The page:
Affordability/Cost/Price

Broadband Policy, Deployment, and Access: Lessons for New York State

University of Virginia Professor Christopher Ali spoke about rural broadband with the Reimagine New York Commission. The rural-urban digital divide is primarily one of infrastructure. At least 22.3% of rural Americans, or 15.8 million people, lack access to broadband infrastructure and are therefore cut off from the internet.

Broadband Costs Too Much

The Open Technology Institute's latest study of the price of internet service, The Cost of Connectivity 2020, finds substantial evidence of an affordability crisis in the United States. From service plans that meet the current Federal Communications Commission definition for broadband at 25/3 Mbps to bigger, bolder standards, U.S. consumers pay more for monthly internet prices on average than European consumers based on advertised metrics. And, perhaps just as importantly, U.S.

America’s Broadband Moment: Facilitating Competition in Apartment Buildings

Thirty percent of all Americans live in multi-tenant environments (“MTEs”) like apartment buildings. Their annual income tends to be only about 54% of median homeowner income, so they are at greater risk of not being able to afford broadband. When apartment owners can profit by restricting tenants’ broadband options and reducing competition, it adds to our nation’s broadband affordability challenges.

In a pandemic-plagued country, high-speed internet connections are a civil rights issue.

An adequate connection is no longer a matter of convenience; it is a necessity for anyone wishing to participate in civil society. Service is often unavailable or too expensive in rural communities and low-income neighborhoods. This has forced people into parking lots outside libraries, schools and coffee shops to find a reliable signal — while others are simply staying logged off.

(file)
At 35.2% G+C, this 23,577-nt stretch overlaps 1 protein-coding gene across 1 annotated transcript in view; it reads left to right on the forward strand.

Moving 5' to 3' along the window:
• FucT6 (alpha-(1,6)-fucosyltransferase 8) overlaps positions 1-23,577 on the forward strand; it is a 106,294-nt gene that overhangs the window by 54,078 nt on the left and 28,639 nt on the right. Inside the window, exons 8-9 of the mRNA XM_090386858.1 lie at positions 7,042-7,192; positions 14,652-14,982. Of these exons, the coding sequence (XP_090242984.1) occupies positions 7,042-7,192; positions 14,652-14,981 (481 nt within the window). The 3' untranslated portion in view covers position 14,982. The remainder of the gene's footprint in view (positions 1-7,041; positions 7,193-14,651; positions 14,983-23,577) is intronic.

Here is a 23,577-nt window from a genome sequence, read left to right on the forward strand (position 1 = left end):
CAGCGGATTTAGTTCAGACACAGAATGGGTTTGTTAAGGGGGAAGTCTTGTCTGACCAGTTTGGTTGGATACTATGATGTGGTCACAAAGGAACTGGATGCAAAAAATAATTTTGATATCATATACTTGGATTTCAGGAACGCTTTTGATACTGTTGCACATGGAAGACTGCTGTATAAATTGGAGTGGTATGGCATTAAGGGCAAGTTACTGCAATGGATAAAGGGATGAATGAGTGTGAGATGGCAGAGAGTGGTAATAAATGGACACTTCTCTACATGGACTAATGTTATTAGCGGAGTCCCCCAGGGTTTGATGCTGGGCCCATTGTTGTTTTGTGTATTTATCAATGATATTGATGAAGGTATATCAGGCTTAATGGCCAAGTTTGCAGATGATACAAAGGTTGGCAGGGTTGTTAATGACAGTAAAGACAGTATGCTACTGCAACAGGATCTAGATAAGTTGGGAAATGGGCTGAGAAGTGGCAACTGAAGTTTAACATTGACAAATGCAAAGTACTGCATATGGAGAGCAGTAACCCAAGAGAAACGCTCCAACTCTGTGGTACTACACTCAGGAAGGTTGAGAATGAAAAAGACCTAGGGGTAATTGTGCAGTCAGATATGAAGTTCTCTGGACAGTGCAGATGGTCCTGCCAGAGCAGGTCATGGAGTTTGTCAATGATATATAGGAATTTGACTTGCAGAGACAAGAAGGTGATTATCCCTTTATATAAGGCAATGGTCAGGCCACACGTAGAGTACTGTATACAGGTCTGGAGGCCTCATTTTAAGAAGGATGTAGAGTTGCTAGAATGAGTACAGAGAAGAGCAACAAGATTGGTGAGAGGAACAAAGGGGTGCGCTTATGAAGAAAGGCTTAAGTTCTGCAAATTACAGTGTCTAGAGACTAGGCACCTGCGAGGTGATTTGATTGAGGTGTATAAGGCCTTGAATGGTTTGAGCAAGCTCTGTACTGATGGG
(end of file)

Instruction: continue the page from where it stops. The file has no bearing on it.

With Broadband on the Senate's Plate, Will the U.S. Get Served?

Senate Majority Leader Mitch McConnell (R-KY) is expected to roll out a $1 trillion COVID-response bill as early as the week of July 20. There's no indication yet about whether broadband will be part of the package.

Make broadband far more affordable

We urge Congress to establish a broadband credit — call it America’s Broadband Credit — to ensure many more people can afford high-speed Internet access. Congress could set a household subsidy of $50 per month, which is roughly the cost of medium-tier broadband plans in urban settings (and it could provide a higher subsidy for tribal lands). That subsidy would allow anyone and any device in the household to be connected to the Internet, simultaneously, which is how so many families today are operating.

What Chairman Pai is Telling Congress About the End of the Keep Americans Connected Pledge

Just over 100 days ago, Federal Communications Commission Chairman Ajit Pai announced that a number of broadband and telephone service providers had volunteered to take what he calls the Keep Americans Connected Pledge. Over 780 companies took the pledge "in order to ensure that Americans do not lose their broadband or telephone connectivity as a result of these exceptional circumstances." When first announced, the pledge was to last until May 12, 2020.

Broadband Won't Save Us

Although an unexpected message from the Benton Institute for Broadband & Society, our aim is really about opportunity and community. We believe that communications policy—rooted in the values of access, equity, and diversity—has the power to deliver new opportunities and strengthen communities to bridge our divides. We don't believe that broadband educates children. We do believe that broadband facilitates vital connections between students and teachers, especially during this time when so many schools are shuttered. We don't believe broadband makes you healthy.

Broadband HEROES

On May 12, House Democrats unveiled the Health and Economic Recovery Omnibus Emergency Solutions (HEROES) Act. "We are presenting a plan to do what is necessary to address the corona crisis," said House Speaker Nancy Pelosi as she announced the legislation.

America’s Broadband Moment: Making Broadband Affordable

The time has come for Congress to establish a broadband credit—call it America’s Broadband Credit (ABC)—to ensure that people who can’t afford broadband can use broadband. The debate on whether broadband is a luxury or an essential connection to society is over. Broadband is critical, as Americans have now learned as they work, study, consult doctors, socialize, shop—and really lead their lives from home. But for too many, especially the newly unemployed, the cost of broadband service is not affordable.